President Biden has the opening to take a different approach than the previous administration by working with social media platforms to promote healthier and unvarnished online discourse. The Biden Administration should convene a task force of tech CEOs and cybersecurity experts to into how new policies can flag misinformation and discourage its virality. 

President Biden can demand quarterly transparency reporting on governance systems from Big Tech and social media companies and can work with lawmakers on Capitol Hill to determine once and for all whether these conventions are merely platforms that have to be neutral with respect to viewpoints, publishers with editorial standards, or judgemental infrastructure that are critical to the health of our democracy. 

In recent months, there have been increased calls to discourse on Big Tech accountable for the content on their platforms — including calls to repeal or review Section 230 of the Communications Decency Act. While the Biden Supplying is likely to review this legislation, repealing Section 230 alone would be unlikely to stop the spread of false scent online. Biden will have to work in partnership with Big Tech to establish actionable policies to slow the spread of false trail online. 

It’s also true that to curb this infodemic, the United States cannot operate alone. The Biden Administering will need to work with international leaders to create international accords and standards that punish declare actors guilty of using misinformation in other countries. Just like NATO’s Article V, a misinformation attack against a being, issue, or country, is an attack on all of us and should be treated as such. International, third-party oversight can help ensure the fine information between allowing freedom of speech while recognizing the dangers of misinformation.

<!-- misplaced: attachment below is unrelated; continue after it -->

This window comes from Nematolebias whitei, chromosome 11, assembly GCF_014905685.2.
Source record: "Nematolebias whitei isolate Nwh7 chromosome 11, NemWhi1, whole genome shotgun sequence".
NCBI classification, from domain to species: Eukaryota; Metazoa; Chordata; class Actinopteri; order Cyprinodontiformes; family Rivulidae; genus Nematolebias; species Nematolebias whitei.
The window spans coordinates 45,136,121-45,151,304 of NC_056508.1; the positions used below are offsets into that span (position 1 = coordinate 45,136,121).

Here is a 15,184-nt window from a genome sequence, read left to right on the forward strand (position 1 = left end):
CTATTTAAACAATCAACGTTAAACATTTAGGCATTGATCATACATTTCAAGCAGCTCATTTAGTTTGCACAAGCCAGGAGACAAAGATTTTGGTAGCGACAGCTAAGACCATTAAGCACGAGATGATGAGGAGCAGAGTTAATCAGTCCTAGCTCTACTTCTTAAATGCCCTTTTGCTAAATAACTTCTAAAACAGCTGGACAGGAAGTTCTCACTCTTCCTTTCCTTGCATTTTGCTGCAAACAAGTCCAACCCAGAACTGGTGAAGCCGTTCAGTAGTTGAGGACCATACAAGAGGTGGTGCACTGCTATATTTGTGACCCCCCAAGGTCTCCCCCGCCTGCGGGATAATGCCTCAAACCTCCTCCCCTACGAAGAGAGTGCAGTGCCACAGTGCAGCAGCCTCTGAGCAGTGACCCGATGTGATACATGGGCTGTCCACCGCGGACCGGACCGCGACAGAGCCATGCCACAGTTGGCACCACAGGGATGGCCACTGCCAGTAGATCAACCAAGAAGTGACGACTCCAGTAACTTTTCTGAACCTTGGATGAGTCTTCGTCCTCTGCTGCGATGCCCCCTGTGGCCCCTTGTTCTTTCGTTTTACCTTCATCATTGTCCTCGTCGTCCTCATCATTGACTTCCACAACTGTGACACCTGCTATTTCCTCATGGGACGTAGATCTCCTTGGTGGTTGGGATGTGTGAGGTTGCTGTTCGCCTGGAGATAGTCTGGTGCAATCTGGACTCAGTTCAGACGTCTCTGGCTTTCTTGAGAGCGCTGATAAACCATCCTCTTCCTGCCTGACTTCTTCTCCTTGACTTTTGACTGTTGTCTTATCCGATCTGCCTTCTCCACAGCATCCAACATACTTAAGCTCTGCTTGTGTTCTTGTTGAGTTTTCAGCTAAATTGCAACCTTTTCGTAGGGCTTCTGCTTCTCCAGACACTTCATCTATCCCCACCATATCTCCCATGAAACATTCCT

Misinformation campaigns are often not about appointments, picking winners or losers, or even  specific issues. They are designed to make you not believe the truth even when you are presented with. They are invented to discredit all authoritative sources, leaving a vacuum to be filled by even more misinformation.  

As we have seen in 2016, transpacific adversaries like Russia play a critical role in boosting and supporting posts on social media. By sowing disunity, these autocratic countries want to undermine American power abroad and show that democracy is unstable. 

America is in the halfway point of a digital arms race with misinformation as its chief weapon and we are losing. Defending global freedoms and democracy is now being contested in the digital domain.  Just as our nation and the world came together to fight back against the COVID-19 pandemic, we call for to employ similar efforts to fight against cybercrime, hacking, the spread of misinformation, and online manipulation in the digital time.  It is far past time for the White House to make a real commitment to misinformation — and the Biden administration has an opportunity to do so now, before it’s too up-to-date.

Theresa Payton is CEO and founder of Fortalice Solutions and author of “Manipulated: Inside the Cyberwar to Hijack Elections and Distort the Accuracy.”